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Montevideo, July 6th 2022 - 17:08 UTC

 

 

Despite Western boycott, Beijing Winter Olympics begin

Saturday, February 5th 2022 - 13:53 UTC
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A huge “bubble” separates the regular locals from the Olympic athletes and their entourages. A huge “bubble” separates the regular locals from the Olympic athletes and their entourages.

The Beijing 2022 Winter Olympics are underway despite a diplomatic boycott and after a ceremony held at the National Stadium - built for the 2008 Summer Games - amid strict health protocols to prevent the spread of the SARS-CoV-2 virus.

Beijing thus becomes the first city to host both winter and summer Games, despite the rejection of some countries that denounced human rights violations by the Chinese Government. Nevertheless, world leaders such as Presidents Vladimir Putin and Alberto Fernandez attended the event.

The Winter Olympics are particularly captivating for their impressive sporting feats on ice and snow, but this time around the meaning of “cold” was associated with the crisis in Ukraine, as troops continue to be deployed on both sides of the border, with US President Joseph Biden constantly fearing a Russian attack. In any case, and as long as that does not happen, there is a feeling which resembles that of the Cold War between the United States and the Communist Soviet Union.

Fourteen years ago, the vivid opening ceremony in Beijing marked China's surge as an economic and military superpower, which was not accompanied in terms of individual freedoms.

For Beijing, the current 2022 Games are a confirmation of the country's global leadership status, but for many outside of China, particularly in the West, they represent a confirmation of the country's increasingly authoritarian turn after all activism in favor of democracy has been crushed, in addition to a tougher stance in Hong Kong and a more confrontational position with Taiwan, in addition to actions against Uyghur Muslims in Xinjiang, something that several governments and human rights organizations have described as genocide.

Read also: China reportedly reaches deal with Bachelet on release on human rights report

China says the camps are “vocational education and training centers” and denies any human rights violations. The Government also argues it has restored stability to Xinjiang, a region that in the aftermath of the 9/11 attacks was plagued by extremist activity, according to unsubstantiated claims Chinese officials, which has led the United States, the United Kingdom, Australia and Canada, among others, to impose a diplomatic boycott on the Winter Games.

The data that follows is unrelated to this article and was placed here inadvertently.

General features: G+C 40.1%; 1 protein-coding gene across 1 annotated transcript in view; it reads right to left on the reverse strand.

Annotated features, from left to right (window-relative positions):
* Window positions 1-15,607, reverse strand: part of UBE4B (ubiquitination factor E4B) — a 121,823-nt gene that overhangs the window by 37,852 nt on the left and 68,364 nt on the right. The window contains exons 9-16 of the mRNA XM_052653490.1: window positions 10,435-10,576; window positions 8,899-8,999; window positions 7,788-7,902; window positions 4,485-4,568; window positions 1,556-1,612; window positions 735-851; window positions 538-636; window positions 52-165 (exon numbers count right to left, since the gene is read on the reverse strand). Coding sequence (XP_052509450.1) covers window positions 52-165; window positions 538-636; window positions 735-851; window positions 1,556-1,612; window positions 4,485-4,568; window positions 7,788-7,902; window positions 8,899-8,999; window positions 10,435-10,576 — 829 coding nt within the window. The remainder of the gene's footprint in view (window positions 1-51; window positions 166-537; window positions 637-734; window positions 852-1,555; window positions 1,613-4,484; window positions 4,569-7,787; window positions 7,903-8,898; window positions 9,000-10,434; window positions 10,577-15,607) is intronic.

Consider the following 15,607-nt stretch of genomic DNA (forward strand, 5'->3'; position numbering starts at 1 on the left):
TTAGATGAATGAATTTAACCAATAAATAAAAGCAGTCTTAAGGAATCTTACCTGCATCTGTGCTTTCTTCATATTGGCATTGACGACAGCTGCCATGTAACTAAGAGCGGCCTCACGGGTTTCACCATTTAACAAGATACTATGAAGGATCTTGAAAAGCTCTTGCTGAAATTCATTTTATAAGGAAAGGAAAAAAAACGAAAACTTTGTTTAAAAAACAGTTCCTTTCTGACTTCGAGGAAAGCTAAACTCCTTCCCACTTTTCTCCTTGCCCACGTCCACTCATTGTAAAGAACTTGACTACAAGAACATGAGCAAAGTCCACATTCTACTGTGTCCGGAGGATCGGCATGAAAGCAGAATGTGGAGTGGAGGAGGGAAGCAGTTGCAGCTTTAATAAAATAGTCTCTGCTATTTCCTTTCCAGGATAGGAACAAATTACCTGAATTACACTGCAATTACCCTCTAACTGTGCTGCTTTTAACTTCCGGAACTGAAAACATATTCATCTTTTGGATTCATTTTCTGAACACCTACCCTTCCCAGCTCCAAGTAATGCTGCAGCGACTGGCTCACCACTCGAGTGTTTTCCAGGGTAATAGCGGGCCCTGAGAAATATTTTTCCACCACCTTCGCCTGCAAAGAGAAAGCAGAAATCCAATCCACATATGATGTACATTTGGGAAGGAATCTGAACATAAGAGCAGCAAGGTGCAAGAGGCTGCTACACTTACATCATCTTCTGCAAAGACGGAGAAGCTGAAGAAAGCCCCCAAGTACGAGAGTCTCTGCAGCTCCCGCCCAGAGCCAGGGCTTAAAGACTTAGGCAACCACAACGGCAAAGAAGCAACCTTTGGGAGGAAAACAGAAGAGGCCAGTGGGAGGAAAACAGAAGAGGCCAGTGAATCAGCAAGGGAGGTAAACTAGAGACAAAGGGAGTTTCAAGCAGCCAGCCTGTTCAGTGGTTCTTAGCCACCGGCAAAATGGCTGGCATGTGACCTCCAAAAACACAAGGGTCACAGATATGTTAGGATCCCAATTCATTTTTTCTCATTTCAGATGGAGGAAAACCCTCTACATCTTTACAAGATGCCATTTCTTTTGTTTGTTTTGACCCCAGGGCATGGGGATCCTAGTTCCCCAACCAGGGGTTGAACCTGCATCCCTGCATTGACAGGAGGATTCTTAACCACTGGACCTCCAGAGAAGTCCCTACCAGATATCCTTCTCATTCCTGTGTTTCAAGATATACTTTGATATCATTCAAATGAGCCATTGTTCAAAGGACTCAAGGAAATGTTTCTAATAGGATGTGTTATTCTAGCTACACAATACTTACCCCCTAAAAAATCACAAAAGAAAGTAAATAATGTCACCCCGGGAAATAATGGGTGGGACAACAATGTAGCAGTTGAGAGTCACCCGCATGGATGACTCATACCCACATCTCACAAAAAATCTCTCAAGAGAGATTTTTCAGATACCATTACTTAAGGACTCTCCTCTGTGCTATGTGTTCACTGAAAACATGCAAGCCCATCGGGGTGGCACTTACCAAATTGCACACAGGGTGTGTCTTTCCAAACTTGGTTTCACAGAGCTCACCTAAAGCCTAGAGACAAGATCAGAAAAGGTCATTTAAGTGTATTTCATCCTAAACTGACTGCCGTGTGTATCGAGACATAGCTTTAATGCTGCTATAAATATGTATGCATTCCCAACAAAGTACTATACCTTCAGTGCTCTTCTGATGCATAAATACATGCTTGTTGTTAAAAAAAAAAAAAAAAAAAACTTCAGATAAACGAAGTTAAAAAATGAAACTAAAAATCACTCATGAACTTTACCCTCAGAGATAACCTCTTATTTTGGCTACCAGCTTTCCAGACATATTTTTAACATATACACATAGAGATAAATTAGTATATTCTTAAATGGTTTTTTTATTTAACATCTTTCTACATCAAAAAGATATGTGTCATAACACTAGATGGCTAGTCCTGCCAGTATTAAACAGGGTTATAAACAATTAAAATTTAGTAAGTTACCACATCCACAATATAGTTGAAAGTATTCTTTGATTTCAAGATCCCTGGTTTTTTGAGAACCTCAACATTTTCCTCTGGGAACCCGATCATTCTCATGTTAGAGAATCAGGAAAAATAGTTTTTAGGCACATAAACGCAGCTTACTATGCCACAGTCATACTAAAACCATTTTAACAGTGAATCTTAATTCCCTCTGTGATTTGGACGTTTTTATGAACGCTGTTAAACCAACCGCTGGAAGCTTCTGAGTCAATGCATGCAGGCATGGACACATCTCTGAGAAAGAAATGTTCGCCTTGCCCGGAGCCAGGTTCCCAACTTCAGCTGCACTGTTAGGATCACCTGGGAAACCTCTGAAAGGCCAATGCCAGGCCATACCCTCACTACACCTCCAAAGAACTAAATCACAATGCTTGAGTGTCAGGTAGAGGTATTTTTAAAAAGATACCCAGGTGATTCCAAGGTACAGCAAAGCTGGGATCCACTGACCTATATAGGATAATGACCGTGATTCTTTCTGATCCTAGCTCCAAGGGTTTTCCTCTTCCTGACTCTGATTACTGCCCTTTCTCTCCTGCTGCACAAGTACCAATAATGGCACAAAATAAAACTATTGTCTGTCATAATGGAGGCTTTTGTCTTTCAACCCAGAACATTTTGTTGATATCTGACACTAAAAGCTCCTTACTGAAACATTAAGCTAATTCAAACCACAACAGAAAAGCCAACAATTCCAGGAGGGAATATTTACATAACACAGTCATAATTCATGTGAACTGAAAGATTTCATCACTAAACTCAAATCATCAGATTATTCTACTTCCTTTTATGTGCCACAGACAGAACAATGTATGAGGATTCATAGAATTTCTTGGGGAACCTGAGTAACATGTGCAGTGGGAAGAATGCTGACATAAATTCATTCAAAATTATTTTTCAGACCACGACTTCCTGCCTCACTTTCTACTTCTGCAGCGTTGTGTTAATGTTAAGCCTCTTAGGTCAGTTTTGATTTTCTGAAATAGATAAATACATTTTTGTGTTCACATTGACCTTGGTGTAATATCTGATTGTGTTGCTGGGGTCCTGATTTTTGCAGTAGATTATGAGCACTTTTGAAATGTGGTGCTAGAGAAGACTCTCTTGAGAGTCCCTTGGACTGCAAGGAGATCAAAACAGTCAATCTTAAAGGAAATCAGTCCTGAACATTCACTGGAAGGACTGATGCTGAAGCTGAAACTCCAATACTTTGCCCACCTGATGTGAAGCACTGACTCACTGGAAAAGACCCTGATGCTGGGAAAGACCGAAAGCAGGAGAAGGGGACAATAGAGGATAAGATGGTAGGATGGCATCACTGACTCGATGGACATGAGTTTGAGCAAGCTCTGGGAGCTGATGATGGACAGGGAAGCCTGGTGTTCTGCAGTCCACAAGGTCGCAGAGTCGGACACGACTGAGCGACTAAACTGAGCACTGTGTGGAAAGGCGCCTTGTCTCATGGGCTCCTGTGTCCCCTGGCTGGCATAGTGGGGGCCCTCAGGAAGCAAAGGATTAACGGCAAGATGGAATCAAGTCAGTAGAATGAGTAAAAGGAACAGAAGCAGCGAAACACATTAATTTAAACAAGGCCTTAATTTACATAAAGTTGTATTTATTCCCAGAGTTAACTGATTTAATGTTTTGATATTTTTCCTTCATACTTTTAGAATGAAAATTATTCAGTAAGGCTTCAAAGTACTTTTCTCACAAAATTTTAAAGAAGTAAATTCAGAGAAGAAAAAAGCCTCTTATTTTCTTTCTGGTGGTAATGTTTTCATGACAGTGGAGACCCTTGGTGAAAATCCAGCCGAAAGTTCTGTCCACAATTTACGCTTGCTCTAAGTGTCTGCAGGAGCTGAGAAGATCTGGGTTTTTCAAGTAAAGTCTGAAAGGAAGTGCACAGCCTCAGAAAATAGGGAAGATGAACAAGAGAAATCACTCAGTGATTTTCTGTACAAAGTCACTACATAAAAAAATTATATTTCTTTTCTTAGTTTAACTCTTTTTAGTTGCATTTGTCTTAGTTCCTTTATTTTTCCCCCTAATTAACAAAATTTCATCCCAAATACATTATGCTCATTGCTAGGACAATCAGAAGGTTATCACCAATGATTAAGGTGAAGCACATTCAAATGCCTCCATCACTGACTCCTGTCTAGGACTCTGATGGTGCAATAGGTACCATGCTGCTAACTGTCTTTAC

Meanwhile, the COVID-19 pandemic has also taken its toll on this year's Games, just as it did last summer in Tokyo. More than two years after the first cases of COVID-19 were identified in China's Hubei province, nearly 6 million people have died and hundreds of millions more have fallen ill worldwide, with the host country boasting one of the lowest rates of death and illness from coronavirus, due to full lockdowns and other extreme measures.

In the run-up to the Olympics, China's crackdown on dissent was also on display in the controversy surrounding tennis star Peng Shuai, who disappeared from public view last year after accusing a former Communist Party official for sexual assault. Her allegations were quickly deleted from the Internet. Concerned for her safety, tennis players and social media influencers launched calls asking “Where is Peng Shuai?” Peng made a brief appearance at a junior tennis event and spoke via video link with International Olympic Committee President Thomas Bach as part of the efforts to ease tensions.

Also marking a stark contrast to the 2008 Games, the local atmosphere is gripped by anti-COVID-19 measures. Flight attendants, immigration officers and hotel staff work covered from head to toes in hazmat gear, masks and goggles. There is a daily testing scheme for all attendees, followed by lengthy quarantines for those who come out positive, while a huge “bubble” separates locals from Olympians and their entourages.

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